There were stories I liked, such as ‘The Watchers’ (which had a vague star-crossed lovers/soul mates feel to it), ‘Rain…Doubtful’, and ‘Rani’ (even if the story went to great lengths to make the mc seem ‘awkward’). There was one story I actually loved, and that was ‘Long Distance’ by Varaidzo (which was, surprise surprise, hella sapphic, and bittersweet).

Some of these stories were set in the near future, one of which was post-covid, while others had vague pre-pandemic settings, and I guess that made things more interesting than having all of the stories share the same backdrop. However, the tonal shift between each story was sometimes jarring, especially with Rowan Hisayo Buchanan’s ‘No One Is Lonely’…that story felt very out of place in this collection.
Prospective readers should not let my less-than-stellar review dissuade them from picking this collection up. It was amazing to read a collection that focused on women of colour falling in and out of love, even if I was not personally taken by its stories. Before making up your mind I reccomend you check out some more positive reviews, especially ones from #ownvoices reviewers.

ARC provided by NetGalley in exchange for an honest review.

my rating: ★★★☆☆

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Felix Ever After by Kacen Callender

Felix Ever After is a refreshing, relevant, validating and super-inclusive YA novel. This also happens to be one of the few YA books (the only other one I can think of is Camp by Lev A.C. Rosen) that focuses exclusively on queer teens (there a few straight parents in the background). Kacen Callender’s portrayal of adolescence is strikingly realistic: there is a lot of angst, pressure to succeed, confusion about your identity and your place in the world, jealousy towards other people your age, one or two crushes…and things are kind of messy.
As a Black, trans, and queer teen Felix understandably feels like the odd are stacked against him. He’s seventeen and hopes that signing up to his school’s summer program will increase his chances of getting into Brown University. Although he loves art, lately he’s been feeling a bit stuck, and he’s hasn’t been working on his portfolio. His feelings of anxiety and guilty over this really resonated with my own experiences. His relationship with his father is strained and his mother is no longer in touch with either of them, and Felix feels like it’s all too much.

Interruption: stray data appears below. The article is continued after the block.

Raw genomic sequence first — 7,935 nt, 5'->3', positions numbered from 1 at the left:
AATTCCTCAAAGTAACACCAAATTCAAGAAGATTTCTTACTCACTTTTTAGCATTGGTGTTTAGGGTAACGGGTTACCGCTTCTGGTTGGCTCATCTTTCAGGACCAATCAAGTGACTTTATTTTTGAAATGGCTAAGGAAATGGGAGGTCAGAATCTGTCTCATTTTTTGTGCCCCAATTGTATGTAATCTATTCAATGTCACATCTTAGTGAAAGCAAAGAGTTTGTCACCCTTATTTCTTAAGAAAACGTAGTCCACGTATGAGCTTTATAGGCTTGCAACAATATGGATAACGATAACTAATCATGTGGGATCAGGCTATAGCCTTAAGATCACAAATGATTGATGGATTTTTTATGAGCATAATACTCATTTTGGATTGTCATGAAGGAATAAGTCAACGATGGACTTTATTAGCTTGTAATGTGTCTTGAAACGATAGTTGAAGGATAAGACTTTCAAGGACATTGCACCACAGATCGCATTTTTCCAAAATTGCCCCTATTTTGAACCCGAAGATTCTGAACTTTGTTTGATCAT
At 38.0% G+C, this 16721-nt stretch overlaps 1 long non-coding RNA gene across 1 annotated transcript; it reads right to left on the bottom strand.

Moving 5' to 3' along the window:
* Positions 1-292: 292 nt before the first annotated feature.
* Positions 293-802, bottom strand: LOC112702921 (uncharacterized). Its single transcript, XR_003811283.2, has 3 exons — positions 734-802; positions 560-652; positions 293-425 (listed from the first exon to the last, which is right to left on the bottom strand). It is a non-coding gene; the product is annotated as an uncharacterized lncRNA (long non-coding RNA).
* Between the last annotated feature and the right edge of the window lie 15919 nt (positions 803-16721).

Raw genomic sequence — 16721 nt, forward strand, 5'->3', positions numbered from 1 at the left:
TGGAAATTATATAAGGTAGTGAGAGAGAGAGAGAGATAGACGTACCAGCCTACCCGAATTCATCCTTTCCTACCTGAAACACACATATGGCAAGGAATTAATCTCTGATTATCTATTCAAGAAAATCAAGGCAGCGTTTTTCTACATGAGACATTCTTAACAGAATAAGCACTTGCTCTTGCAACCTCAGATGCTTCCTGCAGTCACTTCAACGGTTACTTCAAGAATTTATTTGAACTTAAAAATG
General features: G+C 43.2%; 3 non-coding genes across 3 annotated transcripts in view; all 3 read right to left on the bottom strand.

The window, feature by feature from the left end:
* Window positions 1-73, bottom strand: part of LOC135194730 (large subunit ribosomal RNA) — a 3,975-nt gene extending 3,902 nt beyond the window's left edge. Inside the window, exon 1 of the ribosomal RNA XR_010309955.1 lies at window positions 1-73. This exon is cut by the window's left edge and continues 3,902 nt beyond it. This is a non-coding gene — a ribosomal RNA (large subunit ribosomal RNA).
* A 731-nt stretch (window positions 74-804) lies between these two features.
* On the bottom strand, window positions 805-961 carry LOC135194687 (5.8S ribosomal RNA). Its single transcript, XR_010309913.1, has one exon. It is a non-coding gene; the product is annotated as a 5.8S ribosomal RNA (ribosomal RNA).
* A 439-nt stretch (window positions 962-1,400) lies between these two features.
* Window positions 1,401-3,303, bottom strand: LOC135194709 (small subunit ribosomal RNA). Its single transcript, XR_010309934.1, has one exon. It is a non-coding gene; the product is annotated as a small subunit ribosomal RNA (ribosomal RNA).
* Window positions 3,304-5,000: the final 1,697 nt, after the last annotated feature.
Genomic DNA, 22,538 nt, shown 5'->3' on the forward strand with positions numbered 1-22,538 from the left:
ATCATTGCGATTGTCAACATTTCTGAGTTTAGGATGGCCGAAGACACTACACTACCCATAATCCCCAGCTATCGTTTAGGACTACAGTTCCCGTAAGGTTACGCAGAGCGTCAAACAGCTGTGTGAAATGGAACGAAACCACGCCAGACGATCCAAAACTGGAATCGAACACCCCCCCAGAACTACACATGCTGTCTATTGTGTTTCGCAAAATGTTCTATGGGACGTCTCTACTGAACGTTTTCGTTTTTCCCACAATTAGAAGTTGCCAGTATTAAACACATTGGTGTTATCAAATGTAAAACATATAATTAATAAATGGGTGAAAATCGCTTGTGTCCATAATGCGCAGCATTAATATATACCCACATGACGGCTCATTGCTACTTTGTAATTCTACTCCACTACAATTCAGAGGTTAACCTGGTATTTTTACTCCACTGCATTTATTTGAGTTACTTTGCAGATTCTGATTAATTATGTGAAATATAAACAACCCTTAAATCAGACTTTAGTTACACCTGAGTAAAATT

Because of this Felix spends a lot of his time at his best friend’s house, who unlike him comes from an incredibly wealthy family. Felix and Ezra are incredibly close, and they both are on the summer program. Alongside them are a lot of other queer students, some of whom act like they are woke when in actuality they are incredibly transphobic and bigoted.
Things take a turn for the worst when someone exhibits photo of Felix pre-transition, captioning these photos with his deadname (kudos to Callender for never actually using Felix’s deadname on the page). Felix is crushed. Thinking that he knows who is behind this awful act, and the offensive messages he’s been receiving, he wants to get back at them.
Felix, however, finds himself growing fond of this person…which kind of complicates his plan.

To begin with Felix got on my nerves. While I wholeheartedly felt on his behalf, he acts in a pretty self-centred way. He thinks that because every other student has it ‘easier’ than he does, they can’t complain about anything. When Ezra, Felix’s incredibly supportive best friend, tries to voice his own fears and anxieties, Felix is totally dismissive of them. His whole cat-fishing too was kind of cringe. I’m no longer a fan of these kind of deceptions although I understand the appeal of getting revenge (when I was fourteen I actually helped my best friend briefly catfish his bully…something I’m not very proud of, but alas, the youth). I also thought that Felix wasn’t really trying to connect to his father. While I get that Felix is totally right to feel frustrated by his father’s remarks and deadnaming, I did think that he never gave him a chance to explain himself or really apologise.